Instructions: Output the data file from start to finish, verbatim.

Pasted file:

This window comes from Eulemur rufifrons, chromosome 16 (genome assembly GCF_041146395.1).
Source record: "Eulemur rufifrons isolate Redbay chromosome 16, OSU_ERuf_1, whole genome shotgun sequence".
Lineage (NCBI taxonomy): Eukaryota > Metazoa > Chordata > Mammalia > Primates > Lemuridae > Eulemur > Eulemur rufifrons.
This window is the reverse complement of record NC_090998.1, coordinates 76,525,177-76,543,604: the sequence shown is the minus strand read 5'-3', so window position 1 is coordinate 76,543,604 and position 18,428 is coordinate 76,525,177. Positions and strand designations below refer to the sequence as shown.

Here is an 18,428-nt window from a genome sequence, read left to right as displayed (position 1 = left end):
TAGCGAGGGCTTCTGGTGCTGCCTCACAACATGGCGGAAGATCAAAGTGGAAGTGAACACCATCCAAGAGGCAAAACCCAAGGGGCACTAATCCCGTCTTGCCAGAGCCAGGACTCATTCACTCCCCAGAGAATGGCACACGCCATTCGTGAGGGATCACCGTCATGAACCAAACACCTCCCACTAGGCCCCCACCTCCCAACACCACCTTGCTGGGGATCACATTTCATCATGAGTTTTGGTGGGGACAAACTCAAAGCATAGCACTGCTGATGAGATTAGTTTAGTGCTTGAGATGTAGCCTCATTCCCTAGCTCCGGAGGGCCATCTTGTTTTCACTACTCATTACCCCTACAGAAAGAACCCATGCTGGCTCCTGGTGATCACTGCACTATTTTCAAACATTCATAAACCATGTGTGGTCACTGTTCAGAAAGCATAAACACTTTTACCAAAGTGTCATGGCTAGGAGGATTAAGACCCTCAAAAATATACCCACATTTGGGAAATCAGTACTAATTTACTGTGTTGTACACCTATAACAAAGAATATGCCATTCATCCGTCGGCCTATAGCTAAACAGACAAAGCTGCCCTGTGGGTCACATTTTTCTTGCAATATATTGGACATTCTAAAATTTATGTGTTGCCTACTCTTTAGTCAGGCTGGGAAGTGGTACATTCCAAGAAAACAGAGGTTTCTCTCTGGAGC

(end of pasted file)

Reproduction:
This window comes from Eulemur rufifrons, chromosome 16 (genome assembly GCF_041146395.1).
Source record: "Eulemur rufifrons isolate Redbay chromosome 16, OSU_ERuf_1, whole genome shotgun sequence".
Lineage (NCBI taxonomy): Eukaryota > Metazoa > Chordata > Mammalia > Primates > Lemuridae > Eulemur > Eulemur rufifrons.
This window is the reverse complement of record NC_090998.1, coordinates 76,525,177-76,543,604: the sequence shown is the minus strand read 5'-3', so window position 1 is coordinate 76,543,604 and position 18,428 is coordinate 76,525,177. Positions and strand designations below refer to the sequence as shown.

Here is an 18,428-nt window from a genome sequence, read left to right as displayed (position 1 = left end):
TAGCGAGGGCTTCTGGTGCTGCCTCACAACATGGCGGAAGATCAAAGTGGAAGTGAACACCATCCAAGAGGCAAAACCCAAGGGGCACTAATCCCGTCTTGCCAGAGCCAGGACTCATTCACTCCCCAGAGAATGGCACACGCCATTCGTGAGGGATCACCGTCATGAACCAAACACCTCCCACTAGGCCCCCACCTCCCAACACCACCTTGCTGGGGATCACATTTCATCATGAGTTTTGGTGGGGACAAACTCAAAGCATAGCACTGCTGATGAGATTAGTTTAGTGCTTGAGATGTAGCCTCATTCCCTAGCTCCGGAGGGCCATCTTGTTTTCACTACTCATTACCCCTACAGAAAGAACCCATGCTGGCTCCTGGTGATCACTGCACTATTTTCAAACATTCATAAACCATGTGTGGTCACTGTTCAGAAAGCATAAACACTTTTACCAAAGTGTCATGGCTAGGAGGATTAAGACCCTCAAAAATATACCCACATTTGGGAAATCAGTACTAATTTACTGTGTTGTACACCTATAACAAAGAATATGCCATTCATCCGTCGGCCTATAGCTAAACAGACAAAGCTGCCCTGTGGGTCACATTTTTCTTGCAATATATTGGACATTCTAAAATTTATGTGTTGCCTACTCTTTAGTCAGGCTGGGAAGTGGTACATTCCAAGAAAACAGAGGTTTCTCTCTGGAGC